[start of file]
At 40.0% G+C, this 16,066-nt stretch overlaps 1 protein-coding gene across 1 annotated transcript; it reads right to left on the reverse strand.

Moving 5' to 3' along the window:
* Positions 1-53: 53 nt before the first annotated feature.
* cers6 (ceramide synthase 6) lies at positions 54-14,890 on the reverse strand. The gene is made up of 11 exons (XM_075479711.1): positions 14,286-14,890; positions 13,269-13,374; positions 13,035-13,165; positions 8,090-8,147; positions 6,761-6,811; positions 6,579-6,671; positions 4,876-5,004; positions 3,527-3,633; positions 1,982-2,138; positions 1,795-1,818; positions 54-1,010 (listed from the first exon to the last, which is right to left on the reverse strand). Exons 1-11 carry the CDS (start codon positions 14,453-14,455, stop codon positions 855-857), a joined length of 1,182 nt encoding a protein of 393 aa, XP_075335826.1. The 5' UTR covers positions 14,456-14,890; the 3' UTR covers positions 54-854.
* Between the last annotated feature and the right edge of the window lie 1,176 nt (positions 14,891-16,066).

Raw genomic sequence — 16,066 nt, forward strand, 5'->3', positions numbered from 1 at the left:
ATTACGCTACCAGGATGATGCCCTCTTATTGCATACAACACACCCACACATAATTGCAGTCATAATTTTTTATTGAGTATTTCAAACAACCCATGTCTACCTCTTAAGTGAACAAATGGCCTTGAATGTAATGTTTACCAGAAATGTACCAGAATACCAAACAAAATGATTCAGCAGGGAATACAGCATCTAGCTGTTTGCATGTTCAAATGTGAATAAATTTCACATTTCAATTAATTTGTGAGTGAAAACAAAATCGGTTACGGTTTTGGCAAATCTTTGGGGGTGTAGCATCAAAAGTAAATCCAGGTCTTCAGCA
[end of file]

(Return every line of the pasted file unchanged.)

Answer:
At 40.0% G+C, this 16,066-nt stretch overlaps 1 protein-coding gene across 1 annotated transcript; it reads right to left on the reverse strand.

Moving 5' to 3' along the window:
* Positions 1-53: 53 nt before the first annotated feature.
* cers6 (ceramide synthase 6) lies at positions 54-14,890 on the reverse strand. The gene is made up of 11 exons (XM_075479711.1): positions 14,286-14,890; positions 13,269-13,374; positions 13,035-13,165; positions 8,090-8,147; positions 6,761-6,811; positions 6,579-6,671; positions 4,876-5,004; positions 3,527-3,633; positions 1,982-2,138; positions 1,795-1,818; positions 54-1,010 (listed from the first exon to the last, which is right to left on the reverse strand). Exons 1-11 carry the CDS (start codon positions 14,453-14,455, stop codon positions 855-857), a joined length of 1,182 nt encoding a protein of 393 aa, XP_075335826.1. The 5' UTR covers positions 14,456-14,890; the 3' UTR covers positions 54-854.
* Between the last annotated feature and the right edge of the window lie 1,176 nt (positions 14,891-16,066).

Raw genomic sequence — 16,066 nt, forward strand, 5'->3', positions numbered from 1 at the left:
ATTACGCTACCAGGATGATGCCCTCTTATTGCATACAACACACCCACACATAATTGCAGTCATAATTTTTTATTGAGTATTTCAAACAACCCATGTCTACCTCTTAAGTGAACAAATGGCCTTGAATGTAATGTTTACCAGAAATGTACCAGAATACCAAACAAAATGATTCAGCAGGGAATACAGCATCTAGCTGTTTGCATGTTCAAATGTGAATAAATTTCACATTTCAATTAATTTGTGAGTGAAAACAAAATCGGTTACGGTTTTGGCAAATCTTTGGGGGTGTAGCATCAAAAGTAAATCCAGGTCTTCAGCA